Promoting affordable housing and clean air in a suburban transit village
“The single greatest housing need in Pittsburg is that of very low income families.”
– The Center for Community Initiative
A new BART station in Pittsburg, California is an opportunity to redevelop the downtown of this diverse, working-class city around a ‘transit village.’ But initial plans failed to meet the city’s acute need for affordable housing. As planned, the project would also worsen air pollution in a community whose residents already suffer from poorer health than in neighboring areas.
What we did
We partnered with TransForm, a transportation advocacy group, and Contra Costa Interfaith Supporting Communities Organizing (CCISCO) to conduct a Health Impact Assessment that looked at the effect of the proposal on housing, air quality, noise, retail services, and jobs.
What we found
Pittsburg is rapidly changing from an industrial hub to a commuter suburb, but most of the housing being built is too expensive for lower-income residents. Construction of more than 1,500 units of housing, with almost all to be sold or rented at market rates, would displace existing residents and businesses. Location of new housing near a heavily trafficked freeway would expose residents to harmful levels of air pollution.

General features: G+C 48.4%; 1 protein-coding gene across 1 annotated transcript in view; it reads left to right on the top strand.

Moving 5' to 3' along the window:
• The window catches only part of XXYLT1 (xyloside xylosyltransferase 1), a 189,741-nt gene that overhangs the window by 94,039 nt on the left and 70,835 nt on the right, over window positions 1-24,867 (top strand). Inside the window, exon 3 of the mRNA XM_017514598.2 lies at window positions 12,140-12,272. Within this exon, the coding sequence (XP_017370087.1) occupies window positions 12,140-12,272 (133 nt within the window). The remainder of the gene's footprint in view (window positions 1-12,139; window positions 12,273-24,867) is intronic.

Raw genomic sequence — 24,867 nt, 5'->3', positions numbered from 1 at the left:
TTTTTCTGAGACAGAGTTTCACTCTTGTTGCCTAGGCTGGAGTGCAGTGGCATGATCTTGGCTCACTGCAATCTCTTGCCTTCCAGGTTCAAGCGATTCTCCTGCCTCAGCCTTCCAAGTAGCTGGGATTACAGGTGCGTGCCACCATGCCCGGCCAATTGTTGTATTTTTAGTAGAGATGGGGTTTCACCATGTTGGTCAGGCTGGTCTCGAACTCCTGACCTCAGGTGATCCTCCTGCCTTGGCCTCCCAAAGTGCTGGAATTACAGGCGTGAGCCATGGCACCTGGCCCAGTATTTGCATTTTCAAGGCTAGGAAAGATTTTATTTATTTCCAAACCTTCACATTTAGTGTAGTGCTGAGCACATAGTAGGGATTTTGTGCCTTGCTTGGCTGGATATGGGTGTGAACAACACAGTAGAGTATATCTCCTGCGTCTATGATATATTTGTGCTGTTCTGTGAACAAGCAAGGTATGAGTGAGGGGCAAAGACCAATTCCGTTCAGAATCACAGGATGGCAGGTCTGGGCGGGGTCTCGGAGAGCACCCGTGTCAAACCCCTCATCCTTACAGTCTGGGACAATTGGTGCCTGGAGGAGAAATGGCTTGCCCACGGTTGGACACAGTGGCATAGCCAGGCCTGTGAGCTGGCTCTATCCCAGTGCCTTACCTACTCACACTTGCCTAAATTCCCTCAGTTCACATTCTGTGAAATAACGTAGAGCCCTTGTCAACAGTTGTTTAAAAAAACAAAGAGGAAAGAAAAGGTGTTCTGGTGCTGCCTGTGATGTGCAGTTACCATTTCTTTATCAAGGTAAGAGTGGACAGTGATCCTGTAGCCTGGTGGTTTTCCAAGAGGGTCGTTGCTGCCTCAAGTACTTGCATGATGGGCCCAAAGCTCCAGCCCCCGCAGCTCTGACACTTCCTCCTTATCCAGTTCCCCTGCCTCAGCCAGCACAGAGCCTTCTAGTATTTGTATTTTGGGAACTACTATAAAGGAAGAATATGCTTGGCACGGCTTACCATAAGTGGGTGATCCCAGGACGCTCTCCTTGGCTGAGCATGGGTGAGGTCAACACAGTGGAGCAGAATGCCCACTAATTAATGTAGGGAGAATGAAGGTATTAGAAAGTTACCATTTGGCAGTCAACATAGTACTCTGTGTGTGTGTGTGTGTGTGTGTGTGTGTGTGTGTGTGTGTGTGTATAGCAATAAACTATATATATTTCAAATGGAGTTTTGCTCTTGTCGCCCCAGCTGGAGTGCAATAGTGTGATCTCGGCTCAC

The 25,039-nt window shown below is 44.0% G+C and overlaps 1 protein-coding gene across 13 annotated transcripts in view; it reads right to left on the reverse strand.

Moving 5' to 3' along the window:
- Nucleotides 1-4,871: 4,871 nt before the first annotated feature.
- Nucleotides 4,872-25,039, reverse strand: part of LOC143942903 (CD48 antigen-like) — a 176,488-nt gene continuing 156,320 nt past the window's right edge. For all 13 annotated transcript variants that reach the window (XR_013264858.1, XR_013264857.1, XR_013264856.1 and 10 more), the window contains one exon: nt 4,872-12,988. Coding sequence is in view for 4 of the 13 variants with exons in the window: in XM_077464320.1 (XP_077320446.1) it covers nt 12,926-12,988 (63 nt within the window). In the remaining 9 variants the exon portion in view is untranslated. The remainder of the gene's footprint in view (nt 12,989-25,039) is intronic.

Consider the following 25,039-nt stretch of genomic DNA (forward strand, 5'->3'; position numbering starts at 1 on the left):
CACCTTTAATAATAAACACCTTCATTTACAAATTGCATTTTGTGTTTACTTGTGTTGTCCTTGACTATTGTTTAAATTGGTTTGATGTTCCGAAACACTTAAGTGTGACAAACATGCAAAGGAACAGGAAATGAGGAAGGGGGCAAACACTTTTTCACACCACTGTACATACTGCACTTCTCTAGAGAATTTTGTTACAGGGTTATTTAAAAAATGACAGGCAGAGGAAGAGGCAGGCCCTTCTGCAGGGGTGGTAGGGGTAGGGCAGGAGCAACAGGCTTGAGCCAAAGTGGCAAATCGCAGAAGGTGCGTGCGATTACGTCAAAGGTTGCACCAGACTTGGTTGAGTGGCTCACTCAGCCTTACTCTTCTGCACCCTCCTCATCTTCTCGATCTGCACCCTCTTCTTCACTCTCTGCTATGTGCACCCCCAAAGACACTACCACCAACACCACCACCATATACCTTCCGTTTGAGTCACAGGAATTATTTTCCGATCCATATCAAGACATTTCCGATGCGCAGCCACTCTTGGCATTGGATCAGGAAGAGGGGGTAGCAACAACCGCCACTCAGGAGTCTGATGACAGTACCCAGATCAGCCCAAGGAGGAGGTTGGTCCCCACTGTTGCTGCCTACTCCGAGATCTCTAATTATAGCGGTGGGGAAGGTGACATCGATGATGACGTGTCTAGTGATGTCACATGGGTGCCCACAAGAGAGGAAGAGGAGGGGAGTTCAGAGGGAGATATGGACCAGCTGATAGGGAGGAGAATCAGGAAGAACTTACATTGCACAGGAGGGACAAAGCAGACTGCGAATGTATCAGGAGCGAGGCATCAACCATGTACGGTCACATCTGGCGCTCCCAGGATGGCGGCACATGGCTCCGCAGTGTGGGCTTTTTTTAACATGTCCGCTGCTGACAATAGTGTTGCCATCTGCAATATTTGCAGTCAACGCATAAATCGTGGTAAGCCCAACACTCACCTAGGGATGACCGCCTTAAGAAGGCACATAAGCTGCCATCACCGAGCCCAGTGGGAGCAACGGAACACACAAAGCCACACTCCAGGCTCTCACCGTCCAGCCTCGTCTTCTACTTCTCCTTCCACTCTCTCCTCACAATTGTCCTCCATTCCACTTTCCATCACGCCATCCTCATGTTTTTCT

The city and advocates used the HIA to save affordable housing sites near the BART station that were facing opposition. In addition, the city required air quality and noise control measures and improved pedestrian and bicycling facilities. The HIA was a successful political tool, as it secured funding for housing and infrastructure improvements and improved relationships between the community and planners.
- Executive Summary - Pittsburg Railroad Avenue Specific Plan HIA
- Full HIA Report - Pittsburg Railroad Avenue Specific Plan HIA
- Fact Sheet
For more information, contact: Jonathan Heller, jch[at]humanimpact.org